W3C home > Mailing lists > Public > www-archive@w3.org > June 2004

Re: W3C specs reformatted

From: Janet Daly <janet@w3.org>
Date: Thu, 03 Jun 2004 15:45:40 -0700
Message-ID: <40BFAA14.6060602@w3.org>
To: Bjoern Hoehrmann <derhoermi@gmx.net>
Cc: www-archive@w3.org, site-policy <site-policy@w3.org>

Bjoern Hoehrmann wrote:

> * Janet Daly wrote:
>>Bjoern, since this topic is related to W3C's policies and not to the 
>>structure of the site, I am moving this thread to site-policy. For some 
>>reason, the requestor double posted, and now the thread is more 
>>challenging to track. Please, if you have further questions, drop the cc 
>>to site-comments, and we'll keep it on the public site-policy list.
> Fine with me, except that site-policy is not public but rather team-only
> so I am moving this to www-archive.


>>>I would like to ensure that I fully understand W3C's policies in this
>>>regard, especially since I distribute works under the terms of the IPR
>>>FAQ (though with respect to section 5.6 rather than section 5.9). I
>>>would also like to avoid giving people false advise in a discussion on
>>>such matters.
>>How is it that you redistribute our works?
> Section 5.6 covers translations, so, I've published some translations.

The translations process is pretty well established. But as you know, 
there's more than the IPR FAQ that applies. Document use is also 
relevant. I don't believe there are any contrary informations in 
Document license. Frankly, it's usually a good idea to read more than a 
FAQ - especially when the relevant license is linked right in the lead 
of the answer to the question.

>>W3C reserves the right to evaluate requests. Nothing in the FAQ, nor in 
>>the document license, says that all modifications will be granted based 
>>only on the minimum requirements listed in the FAQ.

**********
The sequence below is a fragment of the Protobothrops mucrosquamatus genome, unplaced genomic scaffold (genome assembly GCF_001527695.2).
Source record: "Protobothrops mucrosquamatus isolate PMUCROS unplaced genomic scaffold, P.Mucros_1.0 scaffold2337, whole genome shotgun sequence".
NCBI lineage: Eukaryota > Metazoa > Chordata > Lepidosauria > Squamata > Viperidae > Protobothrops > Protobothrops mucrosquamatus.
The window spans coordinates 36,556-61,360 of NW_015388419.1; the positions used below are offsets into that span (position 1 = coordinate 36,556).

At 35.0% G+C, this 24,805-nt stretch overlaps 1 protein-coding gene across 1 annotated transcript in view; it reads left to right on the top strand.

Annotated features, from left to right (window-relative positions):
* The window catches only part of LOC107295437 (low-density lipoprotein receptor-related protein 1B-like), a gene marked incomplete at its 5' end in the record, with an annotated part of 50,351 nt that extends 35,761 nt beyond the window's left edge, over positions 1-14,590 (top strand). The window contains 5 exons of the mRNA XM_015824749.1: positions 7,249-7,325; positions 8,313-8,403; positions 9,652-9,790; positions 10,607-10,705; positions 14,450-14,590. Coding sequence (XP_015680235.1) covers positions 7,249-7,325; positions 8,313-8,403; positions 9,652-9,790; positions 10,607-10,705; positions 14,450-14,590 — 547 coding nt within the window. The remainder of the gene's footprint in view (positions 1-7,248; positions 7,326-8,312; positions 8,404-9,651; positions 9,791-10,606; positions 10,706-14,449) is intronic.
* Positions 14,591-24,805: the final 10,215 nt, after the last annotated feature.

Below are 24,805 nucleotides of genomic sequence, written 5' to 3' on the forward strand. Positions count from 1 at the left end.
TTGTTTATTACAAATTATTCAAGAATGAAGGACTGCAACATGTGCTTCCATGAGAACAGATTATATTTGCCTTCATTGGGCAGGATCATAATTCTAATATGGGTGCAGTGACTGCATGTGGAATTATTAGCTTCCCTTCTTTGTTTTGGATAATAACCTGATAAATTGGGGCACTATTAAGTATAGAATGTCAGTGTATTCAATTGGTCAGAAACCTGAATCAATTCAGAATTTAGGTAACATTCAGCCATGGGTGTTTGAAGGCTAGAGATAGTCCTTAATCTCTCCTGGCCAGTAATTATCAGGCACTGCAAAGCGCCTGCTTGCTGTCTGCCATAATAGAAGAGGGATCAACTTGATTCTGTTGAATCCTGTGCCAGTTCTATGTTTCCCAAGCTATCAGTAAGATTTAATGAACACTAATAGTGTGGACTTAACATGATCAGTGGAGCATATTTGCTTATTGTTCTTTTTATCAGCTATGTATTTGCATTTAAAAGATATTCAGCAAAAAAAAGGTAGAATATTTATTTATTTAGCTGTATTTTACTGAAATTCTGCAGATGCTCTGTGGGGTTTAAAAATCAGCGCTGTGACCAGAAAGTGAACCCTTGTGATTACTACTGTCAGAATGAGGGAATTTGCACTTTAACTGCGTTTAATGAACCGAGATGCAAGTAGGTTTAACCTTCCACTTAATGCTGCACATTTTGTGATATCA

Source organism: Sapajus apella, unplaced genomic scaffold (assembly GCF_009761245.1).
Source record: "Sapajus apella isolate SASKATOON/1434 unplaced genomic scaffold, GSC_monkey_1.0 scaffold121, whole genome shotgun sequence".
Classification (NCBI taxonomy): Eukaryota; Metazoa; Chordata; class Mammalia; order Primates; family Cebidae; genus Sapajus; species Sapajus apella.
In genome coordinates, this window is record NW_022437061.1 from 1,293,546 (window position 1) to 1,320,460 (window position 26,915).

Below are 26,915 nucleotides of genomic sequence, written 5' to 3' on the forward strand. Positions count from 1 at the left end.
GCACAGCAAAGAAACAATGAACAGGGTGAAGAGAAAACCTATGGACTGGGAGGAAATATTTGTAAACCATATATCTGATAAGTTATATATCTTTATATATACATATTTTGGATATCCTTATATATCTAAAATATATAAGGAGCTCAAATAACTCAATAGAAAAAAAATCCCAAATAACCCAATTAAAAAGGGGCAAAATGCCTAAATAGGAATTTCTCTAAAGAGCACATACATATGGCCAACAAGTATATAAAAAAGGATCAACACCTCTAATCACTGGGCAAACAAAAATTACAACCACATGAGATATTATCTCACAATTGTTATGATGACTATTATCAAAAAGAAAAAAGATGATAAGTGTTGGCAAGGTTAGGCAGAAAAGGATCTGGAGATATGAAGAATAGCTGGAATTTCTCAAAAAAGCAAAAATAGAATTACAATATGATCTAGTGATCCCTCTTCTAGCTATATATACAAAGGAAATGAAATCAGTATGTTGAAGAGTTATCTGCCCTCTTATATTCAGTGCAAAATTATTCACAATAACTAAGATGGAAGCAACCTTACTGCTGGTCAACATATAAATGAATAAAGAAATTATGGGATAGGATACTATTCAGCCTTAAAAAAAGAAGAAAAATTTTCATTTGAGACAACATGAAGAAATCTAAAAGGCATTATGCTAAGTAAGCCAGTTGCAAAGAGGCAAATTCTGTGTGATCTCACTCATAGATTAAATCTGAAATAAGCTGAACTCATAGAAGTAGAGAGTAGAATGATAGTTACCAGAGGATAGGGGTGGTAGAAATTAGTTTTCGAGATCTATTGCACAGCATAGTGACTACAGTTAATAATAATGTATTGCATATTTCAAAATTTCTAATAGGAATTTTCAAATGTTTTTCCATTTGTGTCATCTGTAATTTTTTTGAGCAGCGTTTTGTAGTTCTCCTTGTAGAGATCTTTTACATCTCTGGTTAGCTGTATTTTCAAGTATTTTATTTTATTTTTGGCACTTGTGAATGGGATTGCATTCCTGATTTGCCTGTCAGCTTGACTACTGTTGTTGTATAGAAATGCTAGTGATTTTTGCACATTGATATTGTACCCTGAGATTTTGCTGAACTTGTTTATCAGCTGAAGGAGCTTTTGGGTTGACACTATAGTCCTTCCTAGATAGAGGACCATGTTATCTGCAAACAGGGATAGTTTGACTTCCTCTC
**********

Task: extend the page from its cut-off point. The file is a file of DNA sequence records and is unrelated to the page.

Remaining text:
> I am afraid this is very unclear from the IPR FAQ. The only place where
> the document states that one is required to request and get explicit
> permission is section 5.6 for documents that are not Technical Reports.

It's going to be much clearer soon.

> My understanding is that W3C gives automatic permission to translate
> Technical Reports and that all you have to do for a translation is what
> the IPR FAQ requires to do. Yet there is no statement that explicit
> permission is not required, that's only something you can infer from it,
> but inferring things from legal documents is dangerous.

I agree that clarity is needed.

> Section 5.8 is very similar to section 5.6, in fact, it explicitly
> states annotated specifications are "covered by a policy much like the
> translation policy". I cannot tell from the document whether W3C gives
> automatic permission for such documents (too). I would infer W3C does.

I'll put that on the list of clarifications needed as well.

> Section 5.9 is again very similar to the preceding sections, the
> requirements are naturally a bit different, but there is nothing that
> suggests substantive difference from the other sections. Given the vague
> language of the preceding sections it seems safe to infer that W3C gives
> automatic permission for such documents. Now it seems that is a false
> assumption.

I think that is a difference in reading. When I read documents such as 
these, I _never_ assume that permission is automatically granted. 
Perhaps it is because I have had to focus in this area more intensively 
than the average person, but there it is. Your feedback on how you might 
interpret this loose language is very helpful.

> Given the rules for translations, the requirements in each of the three
> sections do not at all appear to be minimum requirements but rather
> exclusive. So, if there are differences between these sections, may I
> suggest that these are explicitly mentioned? <strong>You are not
> required to ask for specific permission</strong> and <strong>You must
> ask for specific permission</strong> where applicable would certainly
> be helpful here. Specifically for translations in fact, quite a number
> of people write to w3c-translators asking for permission to translate
> and rarely get a response, so clearer language would be very welcome.

Ok. I'm not responsible for the w3c-translators list, but I will get 
those who own it to be more responsive.

> Especially now that I am no longer sure whether W3C really gives
> automatic permission for translations, but for that I can at least
> cite a number of comments to this effect from W3C staff...

Not all members of the staff are authorized to do so.

> Thanks again!

Sure! Thank you.


World Wide Web Consortium (W3C)

Janet Daly, Head of Communications
MIT/CSAIL, Building 32-G518
32 Vassar Street
Cambridge, MA 02139

voice: 617.253.5884
fax:   617.258.5999
Received on Thursday, 3 June 2004 18:45:39 UTC

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